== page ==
The Newest Trend in Family Travel

Spanning the Globe

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Miki Duisterhof

Okay, so, where to go? Arranging the appropriate convergence of factors -- price, distance, amenities, personal tastes -- can be exhausting. In my family, my parents prefer pre-planned cruises and group bus tours. My middle brother has visited all 48 contiguous states, living out of a beat-up Toyota. My youngest brother and his wife once explored exotic places like Thailand and Africa but now have two kids and are somewhat averse to flying. Now divorced and single again, I like antiquing and noshing in places off the beaten track, as well as any part of Italy. My kids are older now, 9 and 6, and they have completely different needs than they had a few years ago.

In picking a destination, keep the abilities of both the youngest and oldest family members in mind. If elders are entrusted to choose the trip, McCarthy warns, it may suit them but not youngsters: "The one I always hear complaints about is the cruise to Alaska," she says. "The little ones are trapped in the cabins because the parents are afraid they'll fall overboard or catch cold up above. Meanwhile, the elders are enjoying the cuisine and nighttime entertainment." The flip side of this is the kid-oriented place that is not grandparent-friendly, like theme parks with long walks, rough rides, and endless lines.

I actually forged a Disney compromise when my daughters were 5 1/2 and 2 1/2. My parents like cruises but hate amusement parks, so we signed up for the one-week Disney Cruise/Park combo, bringing the girls to the park first and then having my folks join us for the mini-cruise. Everyone was happy. But for most trips, the location is not nearly as important as the setup: Hotels have proved less flexible than houses; having a full fridge and being able to cook is a must with kids. Having a common room to gather in while people are napping is also better than being trapped in isolated bedrooms.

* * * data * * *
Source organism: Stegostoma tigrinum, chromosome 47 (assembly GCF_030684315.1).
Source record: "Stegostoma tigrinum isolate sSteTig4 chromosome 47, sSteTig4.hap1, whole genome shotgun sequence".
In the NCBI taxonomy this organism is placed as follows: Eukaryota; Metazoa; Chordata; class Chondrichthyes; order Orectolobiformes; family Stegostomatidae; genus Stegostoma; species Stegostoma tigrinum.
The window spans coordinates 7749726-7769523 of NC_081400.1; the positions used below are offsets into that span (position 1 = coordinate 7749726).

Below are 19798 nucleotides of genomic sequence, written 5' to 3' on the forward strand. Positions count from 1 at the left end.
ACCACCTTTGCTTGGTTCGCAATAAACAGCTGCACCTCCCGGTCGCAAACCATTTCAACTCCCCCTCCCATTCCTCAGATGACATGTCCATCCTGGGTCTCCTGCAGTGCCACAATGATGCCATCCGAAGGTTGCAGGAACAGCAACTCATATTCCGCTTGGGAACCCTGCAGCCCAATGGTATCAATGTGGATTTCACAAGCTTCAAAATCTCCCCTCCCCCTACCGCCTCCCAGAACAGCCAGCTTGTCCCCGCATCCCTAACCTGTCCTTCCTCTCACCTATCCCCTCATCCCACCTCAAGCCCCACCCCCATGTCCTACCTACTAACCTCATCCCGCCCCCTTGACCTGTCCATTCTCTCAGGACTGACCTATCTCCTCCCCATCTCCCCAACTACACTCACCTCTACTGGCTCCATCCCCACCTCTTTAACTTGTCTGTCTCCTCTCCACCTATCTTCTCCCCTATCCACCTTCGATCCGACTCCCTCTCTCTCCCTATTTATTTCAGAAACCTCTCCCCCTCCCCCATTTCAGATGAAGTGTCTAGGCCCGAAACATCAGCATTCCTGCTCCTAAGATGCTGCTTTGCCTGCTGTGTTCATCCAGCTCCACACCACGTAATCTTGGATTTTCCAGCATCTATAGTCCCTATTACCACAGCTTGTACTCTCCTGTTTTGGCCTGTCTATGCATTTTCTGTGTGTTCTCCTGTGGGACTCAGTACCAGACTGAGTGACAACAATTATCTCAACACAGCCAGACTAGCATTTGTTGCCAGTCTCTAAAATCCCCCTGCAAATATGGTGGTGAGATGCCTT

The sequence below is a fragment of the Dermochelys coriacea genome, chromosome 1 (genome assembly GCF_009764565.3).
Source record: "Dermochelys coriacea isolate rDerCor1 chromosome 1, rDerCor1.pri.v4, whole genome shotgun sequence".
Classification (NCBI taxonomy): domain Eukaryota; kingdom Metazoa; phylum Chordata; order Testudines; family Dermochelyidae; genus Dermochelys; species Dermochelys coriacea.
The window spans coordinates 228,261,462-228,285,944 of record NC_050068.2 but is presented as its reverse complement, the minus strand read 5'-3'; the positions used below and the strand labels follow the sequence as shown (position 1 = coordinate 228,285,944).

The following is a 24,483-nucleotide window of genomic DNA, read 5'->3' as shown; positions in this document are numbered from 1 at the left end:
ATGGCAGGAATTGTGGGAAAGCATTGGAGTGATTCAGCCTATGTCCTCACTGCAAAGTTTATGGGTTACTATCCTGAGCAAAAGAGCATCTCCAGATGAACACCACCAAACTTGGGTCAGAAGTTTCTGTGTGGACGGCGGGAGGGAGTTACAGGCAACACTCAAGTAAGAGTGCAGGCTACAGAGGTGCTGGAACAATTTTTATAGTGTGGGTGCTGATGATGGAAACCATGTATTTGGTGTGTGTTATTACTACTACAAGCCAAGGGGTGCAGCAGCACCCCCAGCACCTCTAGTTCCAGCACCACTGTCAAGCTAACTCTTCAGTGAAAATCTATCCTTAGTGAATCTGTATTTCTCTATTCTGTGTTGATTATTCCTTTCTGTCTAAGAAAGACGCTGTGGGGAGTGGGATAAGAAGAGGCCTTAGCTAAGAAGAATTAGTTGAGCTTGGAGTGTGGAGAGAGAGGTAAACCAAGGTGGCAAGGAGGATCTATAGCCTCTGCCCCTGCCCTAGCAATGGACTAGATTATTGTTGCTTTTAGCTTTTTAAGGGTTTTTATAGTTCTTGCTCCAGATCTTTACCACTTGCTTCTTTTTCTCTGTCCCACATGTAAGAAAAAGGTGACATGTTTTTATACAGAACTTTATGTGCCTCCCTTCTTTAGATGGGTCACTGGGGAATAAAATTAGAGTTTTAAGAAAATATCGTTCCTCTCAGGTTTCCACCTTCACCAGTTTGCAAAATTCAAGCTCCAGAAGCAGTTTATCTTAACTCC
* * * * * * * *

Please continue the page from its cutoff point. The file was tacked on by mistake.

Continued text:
Our most successful family-tree trip to date was the summer when we rented a two-family house in the unassuming Oregon coast town of Manzanita. We saw its cute July 4th parade, watched fireworks over its beautiful beach, ate in uncrowded restaurants, roasted s'mores on the porch. My lefty brother even showed up and made us all vegetarian lasagna for dinner. That said, there are an increasing number of resorts catering to family reunions and multigenerational trips.

My parents are already chomping at the bit to get us all back together again, despite the chaos involved. My mom maintains that the hardest part is calendar coordination -- and that everything else is easy to overlook. "We love to see you and your families," she says. "Even though you boss us around, you make us laugh a lot."

The most important rule: Keep smiling. And don't forget to pack sunblock and comfortable shoes.

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Copyright © 2004. Reprinted with permission from the October 2003 issue of Child magazine.

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